JAYADEVA RANADE, President, CCAS  March 2016


                                                                                                                                           Dated: February 26, 2016
                                                                  by JAYADEVA  RANADE 

At times individual events irreversibly change the dynamics of regional geopolitics and texture of bilateral relations. Xi Jinping’s well publicised two day (April 20-21, 2015) visit to Pakistan, barely three weeks prior to Indian Prime Minister Narendra Modi arriving in China, is one such. 
During his visit Chinese President Xi Jinping announced plans for the China-Pakistan Economic Corridor (CPEC), including construction of a slew of infrastructure projects valued by Pakistani officials at an estimated US$ 46 billion! The visit is the first step towards implementing the recommendation of Chinese strategists that ‘China should begin to shape, rather than just integrate into, the regional and international environment because China now has the capacity to do so’ and thereby alter the status quo. The visit has decisively altered the strategic environment in the region.
With his decision to visit Pakistan, Xi Jinping became only the second Chinese leader to travel to Pakistan after Hu Jintao (November 23-26, 2006) nine years earlier. Unmistakably deliberate in its timing, the visit was important and marked the initiation of a bold new policy which signalled that in the pursuit of national interest Beijing would ignore diplomatic niceties or the sovereignty concerns and sensitivities of other nations including its neighbors. This visit has far reaching implications as well as the potential to alter the geostrategic landscape in South Asia. 
Chinese President Xi Jinping’s decision to visit Islamabad barely three weeks before Indian Prime Minister Modi’s visit to China clearly showed that Beijing no longer feels the need to retain even the diplomatic façade of exhibiting sensitivity to India’s concerns and that, in the backdrop of warming Indo-US relations, will use Pakistan to exert greater pressure on India. Equally clear is that China’s leadership has determined that elevating its comprehensive relationship with Pakistan would best serve its strategic interests and that this objective will overshadow any other foreign policy considerations including that of a benign, peaceful neighbourhood. By announcing construction of several major civil and military infrastructure projects as part of the CPEC in Pakistan occupied Kashmir (PoK) and the areas of Gilgit and Baltistan, China has accorded de facto ‘legitimacy’ to Pakistan’s illegal occupation of Kashmir, Gilgit and Baltistan as well as Pakistan’s illegal cessation in 1963 of the Shaksgam Valley in Pakistan occupied Kashmir (PoK) to China. Beijing has thus chosen -- after decades of ambiguity -- to side with Pakistan on the Kashmir issue and ignore India’s concerns regarding its sovereignty and territorial integrity.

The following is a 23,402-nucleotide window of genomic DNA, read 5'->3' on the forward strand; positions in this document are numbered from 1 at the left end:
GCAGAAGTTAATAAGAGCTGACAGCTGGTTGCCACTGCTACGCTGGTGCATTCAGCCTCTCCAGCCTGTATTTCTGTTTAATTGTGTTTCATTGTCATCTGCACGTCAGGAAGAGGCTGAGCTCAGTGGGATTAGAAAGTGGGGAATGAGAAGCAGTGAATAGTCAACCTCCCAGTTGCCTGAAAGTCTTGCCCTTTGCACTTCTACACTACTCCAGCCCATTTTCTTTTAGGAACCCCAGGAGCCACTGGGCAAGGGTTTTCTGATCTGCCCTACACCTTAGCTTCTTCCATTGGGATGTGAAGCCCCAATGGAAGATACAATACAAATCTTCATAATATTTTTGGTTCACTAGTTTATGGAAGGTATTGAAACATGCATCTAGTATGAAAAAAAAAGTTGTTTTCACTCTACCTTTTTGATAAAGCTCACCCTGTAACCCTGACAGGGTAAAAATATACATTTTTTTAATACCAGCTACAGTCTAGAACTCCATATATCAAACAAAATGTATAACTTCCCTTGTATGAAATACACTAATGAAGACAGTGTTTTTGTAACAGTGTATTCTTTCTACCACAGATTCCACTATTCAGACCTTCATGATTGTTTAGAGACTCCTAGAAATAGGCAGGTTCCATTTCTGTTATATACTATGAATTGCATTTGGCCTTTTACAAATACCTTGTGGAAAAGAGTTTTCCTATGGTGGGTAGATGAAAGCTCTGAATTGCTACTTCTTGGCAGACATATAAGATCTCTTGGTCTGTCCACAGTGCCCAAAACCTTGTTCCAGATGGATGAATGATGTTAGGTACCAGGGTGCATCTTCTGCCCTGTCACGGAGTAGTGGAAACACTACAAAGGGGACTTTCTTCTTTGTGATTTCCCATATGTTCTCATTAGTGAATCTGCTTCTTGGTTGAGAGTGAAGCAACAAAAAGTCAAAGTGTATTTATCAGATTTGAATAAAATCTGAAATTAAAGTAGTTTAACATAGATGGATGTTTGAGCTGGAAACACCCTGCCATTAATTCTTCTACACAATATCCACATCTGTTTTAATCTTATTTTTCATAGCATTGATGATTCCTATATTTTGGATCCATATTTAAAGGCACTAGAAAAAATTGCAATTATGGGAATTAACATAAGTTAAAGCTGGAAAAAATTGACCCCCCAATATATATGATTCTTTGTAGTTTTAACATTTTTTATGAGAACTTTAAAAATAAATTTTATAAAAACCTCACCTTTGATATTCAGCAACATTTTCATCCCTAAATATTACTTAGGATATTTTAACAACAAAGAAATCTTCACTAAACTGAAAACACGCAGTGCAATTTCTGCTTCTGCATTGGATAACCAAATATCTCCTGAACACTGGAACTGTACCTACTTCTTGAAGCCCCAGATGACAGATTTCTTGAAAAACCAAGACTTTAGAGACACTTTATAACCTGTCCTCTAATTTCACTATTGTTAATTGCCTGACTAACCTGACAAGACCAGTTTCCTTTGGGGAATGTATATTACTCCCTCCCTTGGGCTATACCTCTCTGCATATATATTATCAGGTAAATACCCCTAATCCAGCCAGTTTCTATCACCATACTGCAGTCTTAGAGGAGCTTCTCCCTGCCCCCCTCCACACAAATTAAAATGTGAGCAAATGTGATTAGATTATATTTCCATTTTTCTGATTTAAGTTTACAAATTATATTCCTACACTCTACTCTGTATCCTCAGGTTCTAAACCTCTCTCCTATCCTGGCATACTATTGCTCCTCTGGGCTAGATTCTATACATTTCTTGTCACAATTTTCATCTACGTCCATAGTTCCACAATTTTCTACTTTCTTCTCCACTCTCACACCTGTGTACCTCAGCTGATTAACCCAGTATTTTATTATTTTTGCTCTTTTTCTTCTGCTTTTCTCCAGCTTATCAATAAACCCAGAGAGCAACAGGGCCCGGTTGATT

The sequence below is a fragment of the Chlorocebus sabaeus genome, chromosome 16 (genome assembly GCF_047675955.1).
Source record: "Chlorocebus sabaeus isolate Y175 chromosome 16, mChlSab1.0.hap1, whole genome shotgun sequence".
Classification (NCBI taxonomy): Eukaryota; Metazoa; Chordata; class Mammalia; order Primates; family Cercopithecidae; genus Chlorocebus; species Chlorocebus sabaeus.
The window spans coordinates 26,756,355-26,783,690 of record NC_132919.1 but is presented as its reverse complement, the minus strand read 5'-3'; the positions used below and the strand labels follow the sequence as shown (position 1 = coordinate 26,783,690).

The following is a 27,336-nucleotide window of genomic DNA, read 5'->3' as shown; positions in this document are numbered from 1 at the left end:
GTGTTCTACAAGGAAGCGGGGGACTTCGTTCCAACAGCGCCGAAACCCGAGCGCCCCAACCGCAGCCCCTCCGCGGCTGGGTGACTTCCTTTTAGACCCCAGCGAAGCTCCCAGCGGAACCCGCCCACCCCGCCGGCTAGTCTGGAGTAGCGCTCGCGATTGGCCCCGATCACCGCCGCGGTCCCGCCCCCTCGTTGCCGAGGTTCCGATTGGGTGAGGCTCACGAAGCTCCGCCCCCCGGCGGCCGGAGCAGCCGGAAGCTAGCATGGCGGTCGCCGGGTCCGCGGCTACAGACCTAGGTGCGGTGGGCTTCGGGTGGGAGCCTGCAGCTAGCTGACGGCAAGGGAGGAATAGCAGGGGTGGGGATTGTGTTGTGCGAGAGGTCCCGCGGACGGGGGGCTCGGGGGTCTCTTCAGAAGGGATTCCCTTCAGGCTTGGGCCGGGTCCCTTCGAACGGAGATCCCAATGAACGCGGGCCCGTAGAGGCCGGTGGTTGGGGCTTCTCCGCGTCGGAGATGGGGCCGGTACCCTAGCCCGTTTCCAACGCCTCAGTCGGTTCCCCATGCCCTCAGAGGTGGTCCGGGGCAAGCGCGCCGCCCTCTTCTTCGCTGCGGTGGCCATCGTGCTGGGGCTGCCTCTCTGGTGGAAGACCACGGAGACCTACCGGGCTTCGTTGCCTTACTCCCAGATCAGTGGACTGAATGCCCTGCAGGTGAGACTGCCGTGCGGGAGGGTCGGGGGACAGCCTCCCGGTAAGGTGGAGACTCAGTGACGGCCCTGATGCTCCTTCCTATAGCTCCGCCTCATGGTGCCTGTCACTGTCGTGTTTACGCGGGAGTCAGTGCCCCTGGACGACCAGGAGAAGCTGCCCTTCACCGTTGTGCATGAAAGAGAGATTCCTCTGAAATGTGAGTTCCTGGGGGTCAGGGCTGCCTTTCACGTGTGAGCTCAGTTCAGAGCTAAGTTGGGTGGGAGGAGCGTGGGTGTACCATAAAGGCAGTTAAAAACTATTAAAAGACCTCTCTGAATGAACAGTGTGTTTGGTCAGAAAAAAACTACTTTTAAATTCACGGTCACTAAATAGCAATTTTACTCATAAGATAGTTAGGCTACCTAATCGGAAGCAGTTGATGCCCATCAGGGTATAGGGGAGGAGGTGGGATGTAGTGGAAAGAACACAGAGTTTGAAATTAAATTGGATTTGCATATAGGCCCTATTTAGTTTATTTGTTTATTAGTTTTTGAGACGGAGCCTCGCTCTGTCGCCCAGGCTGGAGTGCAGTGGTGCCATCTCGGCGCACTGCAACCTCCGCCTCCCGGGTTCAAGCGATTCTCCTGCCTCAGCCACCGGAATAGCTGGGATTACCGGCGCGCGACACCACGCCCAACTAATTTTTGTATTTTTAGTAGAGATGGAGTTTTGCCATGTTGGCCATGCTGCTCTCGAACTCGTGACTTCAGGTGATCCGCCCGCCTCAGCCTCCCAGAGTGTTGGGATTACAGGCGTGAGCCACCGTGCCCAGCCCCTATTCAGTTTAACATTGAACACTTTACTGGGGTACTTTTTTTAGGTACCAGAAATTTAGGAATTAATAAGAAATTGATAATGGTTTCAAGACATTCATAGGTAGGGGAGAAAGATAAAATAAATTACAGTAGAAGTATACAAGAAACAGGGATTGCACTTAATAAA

Reflective of China’s attitude was Chinese Assistant Foreign Minister Liu Jianchao’s remark in mid-April 2015, that "the project between China and Pakistan does not concern the relevant dispute between India and Pakistan. I do not think the Indian side should be over-concerned about that". The comment is at obvious odds with Beijing’s prickly reaction to India’s offshore exploration efforts in Vietnamese waters and stand on the South China Sea dispute. Equally insensitive were suggestions by senior Chinese Communist Party (CCP) officials and influential Chinese academics, just weeks after Prime Minister Modi’s visit to Beijing, that India could even join the CPEC to benefit!
The CPEC sets the stage for China to wield pre-eminent economic, military and diplomatic influence in Pakistan. Chinese President Xi Jinping’s decision to construct 51 Chinese-aided infrastructure, energy and military projects reveals that Beijing’s commitment to Pakistan is for the forseeable long-term. It implies that power generation, transport, commerce, R&D and the defence of Pakistan will all be increasingly tied to Chinese investment and interests. 
Independent credible information states that Beijing very recently informed Islamabad that it is ‘raising’ a Division strength “private army” for deployment in the PoK, Gilgit and Baltistan areas. China has already put in place the necessary legal framework permitting deployment of troops and security personnel for safeguarding Chinese national interests abroad. 
Pakistan has separately established a 10,000-strong Division comprising elements of the Frontier Corps, Police and Levies under Major General Abdul Rafiue to protect Chinese personnel and Chinese-aided projects in Baluchistan. Pakistan’s newspaper ‘Dawn’ reported that Q.U. Jainging, Deputy Director General of China's Ministry of Public Security (MPS), along with “senior officials” of China's Ministry of Foreign Affairs Ms Lili and Zhang Maoming, visited Gwadar in November 2015 to meet Major General Azhar Naveed, Home Secretary of Baluchistan, senior Pakistan army and civil officers and assess the security environment.